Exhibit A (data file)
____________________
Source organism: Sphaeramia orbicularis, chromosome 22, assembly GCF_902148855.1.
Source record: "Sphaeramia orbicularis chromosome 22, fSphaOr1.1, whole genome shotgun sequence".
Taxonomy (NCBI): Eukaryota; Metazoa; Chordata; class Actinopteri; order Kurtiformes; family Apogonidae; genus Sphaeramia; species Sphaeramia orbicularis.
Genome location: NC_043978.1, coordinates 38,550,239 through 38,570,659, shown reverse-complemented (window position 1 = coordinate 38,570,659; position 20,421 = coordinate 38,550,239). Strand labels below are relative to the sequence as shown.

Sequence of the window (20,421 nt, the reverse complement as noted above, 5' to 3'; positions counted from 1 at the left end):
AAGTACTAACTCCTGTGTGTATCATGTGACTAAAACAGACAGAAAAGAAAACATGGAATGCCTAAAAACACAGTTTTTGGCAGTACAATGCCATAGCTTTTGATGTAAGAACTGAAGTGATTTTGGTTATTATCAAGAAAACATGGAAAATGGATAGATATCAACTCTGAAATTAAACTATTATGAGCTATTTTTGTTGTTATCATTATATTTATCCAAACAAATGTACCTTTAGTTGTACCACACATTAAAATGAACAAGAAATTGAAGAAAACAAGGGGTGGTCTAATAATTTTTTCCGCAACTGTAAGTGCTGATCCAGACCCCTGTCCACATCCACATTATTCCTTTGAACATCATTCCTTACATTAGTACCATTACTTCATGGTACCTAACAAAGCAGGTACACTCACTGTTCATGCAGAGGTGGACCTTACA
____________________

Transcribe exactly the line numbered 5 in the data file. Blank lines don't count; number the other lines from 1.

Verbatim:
Sequence of the window (20,421 nt, the reverse complement as noted above, 5' to 3'; positions counted from 1 at the left end):